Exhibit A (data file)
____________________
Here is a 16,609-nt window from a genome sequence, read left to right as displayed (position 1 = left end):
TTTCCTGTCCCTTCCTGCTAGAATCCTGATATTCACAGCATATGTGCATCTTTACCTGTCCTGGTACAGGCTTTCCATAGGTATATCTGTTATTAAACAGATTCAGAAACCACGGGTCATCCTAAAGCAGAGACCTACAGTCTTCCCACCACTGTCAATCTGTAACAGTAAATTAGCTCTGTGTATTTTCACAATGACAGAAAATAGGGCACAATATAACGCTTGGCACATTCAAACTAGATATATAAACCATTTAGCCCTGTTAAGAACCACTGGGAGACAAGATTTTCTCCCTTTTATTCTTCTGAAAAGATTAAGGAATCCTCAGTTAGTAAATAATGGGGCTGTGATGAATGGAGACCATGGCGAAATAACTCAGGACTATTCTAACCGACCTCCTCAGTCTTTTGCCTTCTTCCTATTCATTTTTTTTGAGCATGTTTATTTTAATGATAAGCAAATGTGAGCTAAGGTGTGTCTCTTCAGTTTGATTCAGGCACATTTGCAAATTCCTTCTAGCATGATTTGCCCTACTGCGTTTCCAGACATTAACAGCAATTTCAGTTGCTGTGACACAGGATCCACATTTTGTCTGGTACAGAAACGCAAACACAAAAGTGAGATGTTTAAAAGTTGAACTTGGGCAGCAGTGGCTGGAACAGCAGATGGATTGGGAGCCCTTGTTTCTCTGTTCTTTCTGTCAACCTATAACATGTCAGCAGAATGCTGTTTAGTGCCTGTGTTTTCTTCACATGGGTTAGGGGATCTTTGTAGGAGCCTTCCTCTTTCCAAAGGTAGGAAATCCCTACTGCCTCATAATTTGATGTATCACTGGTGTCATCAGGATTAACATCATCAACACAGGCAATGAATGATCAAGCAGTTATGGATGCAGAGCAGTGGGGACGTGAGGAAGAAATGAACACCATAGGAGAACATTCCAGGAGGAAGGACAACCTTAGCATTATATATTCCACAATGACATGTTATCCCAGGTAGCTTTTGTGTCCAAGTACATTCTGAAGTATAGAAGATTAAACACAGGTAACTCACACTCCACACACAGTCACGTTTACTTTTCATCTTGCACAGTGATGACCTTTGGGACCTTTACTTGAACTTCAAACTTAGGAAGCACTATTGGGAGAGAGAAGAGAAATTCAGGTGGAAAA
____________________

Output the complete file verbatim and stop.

Here is a 16,609-nt window from a genome sequence, read left to right as displayed (position 1 = left end):
TTTCCTGTCCCTTCCTGCTAGAATCCTGATATTCACAGCATATGTGCATCTTTACCTGTCCTGGTACAGGCTTTCCATAGGTATATCTGTTATTAAACAGATTCAGAAACCACGGGTCATCCTAAAGCAGAGACCTACAGTCTTCCCACCACTGTCAATCTGTAACAGTAAATTAGCTCTGTGTATTTTCACAATGACAGAAAATAGGGCACAATATAACGCTTGGCACATTCAAACTAGATATATAAACCATTTAGCCCTGTTAAGAACCACTGGGAGACAAGATTTTCTCCCTTTTATTCTTCTGAAAAGATTAAGGAATCCTCAGTTAGTAAATAATGGGGCTGTGATGAATGGAGACCATGGCGAAATAACTCAGGACTATTCTAACCGACCTCCTCAGTCTTTTGCCTTCTTCCTATTCATTTTTTTTGAGCATGTTTATTTTAATGATAAGCAAATGTGAGCTAAGGTGTGTCTCTTCAGTTTGATTCAGGCACATTTGCAAATTCCTTCTAGCATGATTTGCCCTACTGCGTTTCCAGACATTAACAGCAATTTCAGTTGCTGTGACACAGGATCCACATTTTGTCTGGTACAGAAACGCAAACACAAAAGTGAGATGTTTAAAAGTTGAACTTGGGCAGCAGTGGCTGGAACAGCAGATGGATTGGGAGCCCTTGTTTCTCTGTTCTTTCTGTCAACCTATAACATGTCAGCAGAATGCTGTTTAGTGCCTGTGTTTTCTTCACATGGGTTAGGGGATCTTTGTAGGAGCCTTCCTCTTTCCAAAGGTAGGAAATCCCTACTGCCTCATAATTTGATGTATCACTGGTGTCATCAGGATTAACATCATCAACACAGGCAATGAATGATCAAGCAGTTATGGATGCAGAGCAGTGGGGACGTGAGGAAGAAATGAACACCATAGGAGAACATTCCAGGAGGAAGGACAACCTTAGCATTATATATTCCACAATGACATGTTATCCCAGGTAGCTTTTGTGTCCAAGTACATTCTGAAGTATAGAAGATTAAACACAGGTAACTCACACTCCACACACAGTCACGTTTACTTTTCATCTTGCACAGTGATGACCTTTGGGACCTTTACTTGAACTTCAAACTTAGGAAGCACTATTGGGAGAGAGAAGAGAAATTCAGGTGGAAAA